Bruised ego and elbows — how I learned to love sledge hockey, the hard way

It’s all the same, but it’s also all different.

That’s the best way I can describe sledge hockey, as someone who spent years playing standup hockey.

Over the weekend, journalists were invited to share the ice with Paralympian Liam Hickey of St. John’s and members of the Avalon Sled Dogs, as some of the world’s best sledge hockey players prepare for an international tournament in Paradise.

I played a lot of sports as a kid, spent years on the ice and even played university-level soccer.

So when I was asked to try sledge hockey for the first time, it was a definite yes.

How hard could it be? I mean, I’ve had years of intense athletic training and I also spent a few hours beforehand watching YouTube tutorials.

Sitting here now with sore abs and bruised elbows, I am cringing at my overconfidence.

It’s hard.

Why had I been so confident? (Mike Simms/CBC)

Like I mentioned before, lots of things are the same as standup hockey. You need a helmet, gloves, a chest protector and other hockey equipment.

The smell of the arena is the same, the chill in the air is the same and the banter in the dressing room is the same.

Obviously, there are also some differences, the main one being that instead of your legs holding you upright and doing the work, sledge hockey comes down to how strong your core and arms are.

Potato bug

Liam Hickey’s dad, Todd, who didn’t stop smiling the entire practice, held the sled as I climbed in.

Scooch your butt to the very back of the seat and tighten the straps around your thighs as tight as possible, were his instructions.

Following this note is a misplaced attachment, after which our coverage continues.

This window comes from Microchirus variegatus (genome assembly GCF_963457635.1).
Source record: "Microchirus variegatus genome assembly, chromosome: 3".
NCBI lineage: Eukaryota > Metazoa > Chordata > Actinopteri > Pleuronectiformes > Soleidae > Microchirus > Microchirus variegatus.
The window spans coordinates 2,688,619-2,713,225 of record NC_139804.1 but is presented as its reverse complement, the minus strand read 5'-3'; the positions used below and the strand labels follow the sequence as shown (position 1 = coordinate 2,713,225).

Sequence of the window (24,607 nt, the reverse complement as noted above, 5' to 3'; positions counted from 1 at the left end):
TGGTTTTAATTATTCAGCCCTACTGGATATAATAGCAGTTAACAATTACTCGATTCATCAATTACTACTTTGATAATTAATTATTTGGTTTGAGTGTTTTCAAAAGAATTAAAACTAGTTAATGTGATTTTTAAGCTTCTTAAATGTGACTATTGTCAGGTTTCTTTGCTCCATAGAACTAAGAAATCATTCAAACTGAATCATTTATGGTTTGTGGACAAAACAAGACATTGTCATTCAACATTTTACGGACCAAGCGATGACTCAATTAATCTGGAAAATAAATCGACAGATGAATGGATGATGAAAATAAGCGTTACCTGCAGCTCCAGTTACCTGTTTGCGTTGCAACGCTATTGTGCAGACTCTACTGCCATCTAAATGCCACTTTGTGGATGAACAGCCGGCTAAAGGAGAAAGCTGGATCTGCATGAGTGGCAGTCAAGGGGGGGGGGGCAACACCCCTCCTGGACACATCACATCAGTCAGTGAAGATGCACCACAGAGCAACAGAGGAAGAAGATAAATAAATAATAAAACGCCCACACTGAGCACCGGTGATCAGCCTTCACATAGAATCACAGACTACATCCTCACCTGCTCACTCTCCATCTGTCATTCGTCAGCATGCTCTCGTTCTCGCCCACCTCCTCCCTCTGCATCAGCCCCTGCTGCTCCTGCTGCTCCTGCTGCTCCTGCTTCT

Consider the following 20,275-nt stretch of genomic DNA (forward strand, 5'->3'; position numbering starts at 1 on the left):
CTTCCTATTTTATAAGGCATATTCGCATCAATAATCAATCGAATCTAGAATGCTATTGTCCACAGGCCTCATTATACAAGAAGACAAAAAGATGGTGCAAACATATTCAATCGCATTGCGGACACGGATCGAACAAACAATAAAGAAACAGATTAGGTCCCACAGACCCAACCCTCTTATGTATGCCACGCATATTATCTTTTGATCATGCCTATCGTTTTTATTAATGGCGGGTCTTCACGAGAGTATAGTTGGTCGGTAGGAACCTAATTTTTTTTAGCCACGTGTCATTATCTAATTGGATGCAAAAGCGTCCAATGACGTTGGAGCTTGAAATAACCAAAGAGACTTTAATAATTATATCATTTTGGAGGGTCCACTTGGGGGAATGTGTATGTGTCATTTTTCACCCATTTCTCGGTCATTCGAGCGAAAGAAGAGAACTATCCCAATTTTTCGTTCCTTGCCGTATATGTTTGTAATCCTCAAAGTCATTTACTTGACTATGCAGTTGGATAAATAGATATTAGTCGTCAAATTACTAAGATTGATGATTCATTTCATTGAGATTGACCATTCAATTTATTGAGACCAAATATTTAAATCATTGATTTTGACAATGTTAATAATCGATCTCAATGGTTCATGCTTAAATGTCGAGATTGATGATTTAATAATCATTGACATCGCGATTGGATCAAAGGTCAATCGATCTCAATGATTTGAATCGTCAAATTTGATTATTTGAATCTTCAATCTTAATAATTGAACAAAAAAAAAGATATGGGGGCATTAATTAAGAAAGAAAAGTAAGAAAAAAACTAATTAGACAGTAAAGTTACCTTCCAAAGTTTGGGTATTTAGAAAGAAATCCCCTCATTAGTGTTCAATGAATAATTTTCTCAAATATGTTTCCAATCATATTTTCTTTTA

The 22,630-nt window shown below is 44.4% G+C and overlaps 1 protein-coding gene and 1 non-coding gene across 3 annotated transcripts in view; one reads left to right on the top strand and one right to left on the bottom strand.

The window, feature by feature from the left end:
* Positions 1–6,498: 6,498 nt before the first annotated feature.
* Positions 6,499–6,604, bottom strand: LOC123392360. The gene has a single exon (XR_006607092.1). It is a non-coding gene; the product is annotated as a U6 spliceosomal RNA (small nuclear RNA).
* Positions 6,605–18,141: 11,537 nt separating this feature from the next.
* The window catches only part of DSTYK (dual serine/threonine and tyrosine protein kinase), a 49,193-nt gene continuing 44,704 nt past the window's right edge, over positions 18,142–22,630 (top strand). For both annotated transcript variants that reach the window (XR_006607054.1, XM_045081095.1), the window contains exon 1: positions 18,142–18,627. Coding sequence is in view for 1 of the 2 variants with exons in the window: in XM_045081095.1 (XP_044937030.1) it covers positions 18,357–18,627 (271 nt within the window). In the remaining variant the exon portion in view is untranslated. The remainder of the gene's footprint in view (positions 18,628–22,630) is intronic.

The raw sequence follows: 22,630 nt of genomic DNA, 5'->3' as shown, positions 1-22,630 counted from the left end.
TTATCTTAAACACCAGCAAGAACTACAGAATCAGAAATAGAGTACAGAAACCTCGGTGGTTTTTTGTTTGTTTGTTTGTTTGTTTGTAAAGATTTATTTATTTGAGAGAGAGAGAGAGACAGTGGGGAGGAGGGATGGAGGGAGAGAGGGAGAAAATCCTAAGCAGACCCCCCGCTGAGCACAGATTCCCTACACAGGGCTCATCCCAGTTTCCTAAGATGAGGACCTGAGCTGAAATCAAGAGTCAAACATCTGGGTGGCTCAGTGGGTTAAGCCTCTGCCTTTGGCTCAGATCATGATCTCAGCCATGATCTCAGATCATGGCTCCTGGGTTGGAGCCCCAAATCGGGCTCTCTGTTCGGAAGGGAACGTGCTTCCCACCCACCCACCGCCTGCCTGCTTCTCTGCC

“You’re going to be fine,” Todd Hickey said, noticing my growing concern. 

Members of the media and the Avalon Sled Dogs took to the ice Saturday afternoon. (NL Sledge/Twitter)

I picked up a hockey stick — which is half the size of a regular stick — in each hand. Each one has a sharp pick at one end and curved blade at the other.

I dug the picks into the ice, just enough to slowly start gliding forward on the two sharp blades that are attached to the bottom of the sled I am sitting on. 

Only three strides in, I lost my balance and the next thing you know I’m tipped over, lying on the ice.

I felt like a potato bug, but in reverse.

Embarrassed, I tried to pick myself up, but my arm strength was no match for the weight of my lower body attached to the sled.

Liam Hickey makes it look so easy. His blades are even closer together than the blades I was using, making it even tougher to balance. (Mike Simms/CBC)

Like the big, bad, tough athlete I am, I mumbled a bad word under my breath. Then, pushing with all my might, I once again found myself upright.

Nursing my now bruised elbow, I forced myself to pick my head up in order to see any oncoming traffic. That’s when I noticed Liam Hickey.

Liam Hickey, a missile

He was skating from one end of the rink to the other at a speed I didn’t think was possible.

He stopped on a dime, like you would on skates, at about centre ice and proceeded to hammer a puck so hard it hit the glass over the back of the net.

He was like a missile, the hockey sticks and sled just a part of his body. 

Maybe more spectacular than watching Liam play is watching the faces of the other kids as he plays.

He knows he has the power to change what people think they’re capable of, and he takes that role seriously.

That’s why he’s looking forward to the tournament, which runs Dec. 1-7 at the Paradise Double Ice Complex. He wants others to see the athleticism for themselves. 

“Hosting big tournaments like this in a smaller province like Newfoundland does a lot for the sport.… I think people will get a real appreciation for it when they see it,” Hickey said after practice.

The sport was originally created to give those who have disabilities the opportunity to play hockey, but when you sit on the ice with the other athletes, the only thing you can think about is just playing the game.

It comes down to how fast you skate, how hard you shoot the puck and how quickly you get up when you fall.

These guys and girls are phenomenal athletes who play a really tough sport.

As for me, I am going to need some more practice and maybe some better elbow pads.

Read more from CBC Newfoundland and Labrador

Bruised ego and elbows — how I learned to love sledge hockey, the hard way

Aggregated from: CBC | Newfoundland and Labrador News

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